Three country hashtags, #singapore, #india and #indonesia, were chosen as the candidate hashtags for this study. Three hashtags were shortlisted for this study as it is important to validate the results from three different geographic samples. These countries were selected for this study as the intent was to generalize findings for Asian countries. Samples for other geographies will be utilized in future studies. Note that in the case of Singapore, the country and city name are the same. The Twitter data extraction service TweetArchivist was used to extract data for the hashtags #singapore, #india and #indonesia for the period between 26 August and 1 September 2013. Tweets with English as the system language were shortlisted from the original extract. Since the current study employed a manual classification approach, the objective was to have a sample size close to 5,000 tweets for manual classification. This is higher than the average sample size of 2,000–3,000 tweets used in some earlier studies (Dann, 2010; Pear Analytics, 2009; Naaman, et al., 2010), and the sample was developed with tweets selected randomly from the three extracts so that each hashtag gets sufficiently represented in the sample set. Table 2 provides the tweet count for the three hashtags in the Twitter extracts along with the distinct users count in each extract.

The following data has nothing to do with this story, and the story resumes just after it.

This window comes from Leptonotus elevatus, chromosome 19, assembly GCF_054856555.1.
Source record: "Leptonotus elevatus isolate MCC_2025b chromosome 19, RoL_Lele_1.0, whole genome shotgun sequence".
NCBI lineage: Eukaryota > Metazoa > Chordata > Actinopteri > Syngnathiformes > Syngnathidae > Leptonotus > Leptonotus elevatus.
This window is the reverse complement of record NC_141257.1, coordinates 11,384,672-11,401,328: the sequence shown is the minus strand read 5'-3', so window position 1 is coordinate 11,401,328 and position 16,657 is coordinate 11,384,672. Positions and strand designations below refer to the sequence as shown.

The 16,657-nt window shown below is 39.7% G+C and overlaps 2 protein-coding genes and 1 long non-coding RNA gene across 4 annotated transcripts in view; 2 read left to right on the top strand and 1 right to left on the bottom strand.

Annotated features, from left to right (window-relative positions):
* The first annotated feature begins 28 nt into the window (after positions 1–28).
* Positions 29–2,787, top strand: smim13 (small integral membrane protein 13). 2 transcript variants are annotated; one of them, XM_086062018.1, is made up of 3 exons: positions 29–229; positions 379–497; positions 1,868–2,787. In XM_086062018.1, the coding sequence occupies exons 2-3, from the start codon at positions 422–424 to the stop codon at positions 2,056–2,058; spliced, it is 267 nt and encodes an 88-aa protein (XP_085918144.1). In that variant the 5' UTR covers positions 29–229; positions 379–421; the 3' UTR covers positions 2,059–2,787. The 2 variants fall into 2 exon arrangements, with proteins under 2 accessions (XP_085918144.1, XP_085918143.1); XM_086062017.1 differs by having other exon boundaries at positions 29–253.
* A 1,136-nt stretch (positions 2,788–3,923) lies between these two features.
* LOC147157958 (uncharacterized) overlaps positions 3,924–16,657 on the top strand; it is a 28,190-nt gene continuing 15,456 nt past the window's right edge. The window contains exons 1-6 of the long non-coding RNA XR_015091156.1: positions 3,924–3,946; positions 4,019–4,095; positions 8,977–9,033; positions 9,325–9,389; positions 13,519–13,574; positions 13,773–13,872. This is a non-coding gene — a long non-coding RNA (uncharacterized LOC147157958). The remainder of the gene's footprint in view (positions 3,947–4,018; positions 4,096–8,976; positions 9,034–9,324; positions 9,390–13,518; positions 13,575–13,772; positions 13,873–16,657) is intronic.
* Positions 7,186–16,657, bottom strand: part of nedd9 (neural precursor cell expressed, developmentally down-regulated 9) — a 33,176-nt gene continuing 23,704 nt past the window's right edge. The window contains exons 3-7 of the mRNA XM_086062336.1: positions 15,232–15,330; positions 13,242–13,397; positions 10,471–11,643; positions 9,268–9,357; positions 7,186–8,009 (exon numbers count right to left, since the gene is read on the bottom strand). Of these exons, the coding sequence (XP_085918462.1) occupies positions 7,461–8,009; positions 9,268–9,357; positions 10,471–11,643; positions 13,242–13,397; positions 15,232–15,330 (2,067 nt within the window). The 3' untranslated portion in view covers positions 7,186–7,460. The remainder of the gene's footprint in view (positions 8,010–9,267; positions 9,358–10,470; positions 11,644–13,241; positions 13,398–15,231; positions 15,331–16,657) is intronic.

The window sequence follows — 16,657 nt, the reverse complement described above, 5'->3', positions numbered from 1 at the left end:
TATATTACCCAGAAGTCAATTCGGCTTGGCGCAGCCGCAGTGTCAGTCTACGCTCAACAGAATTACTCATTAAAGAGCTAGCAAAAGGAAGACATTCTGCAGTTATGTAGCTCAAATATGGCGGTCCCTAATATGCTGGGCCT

Table 2: Statistics for #singapore, #indonesia and #india Twitter extracts.
Note: Column A refers to the number of tweets in TweetArchivist extract with the filter setting lang=en and period=Aug 26’13 to Sep 01’13. Column B refers to number of final tweets shortlisted for manual classification. Column C refers to number of distinct users in shortlisted extract (B).




4. Findings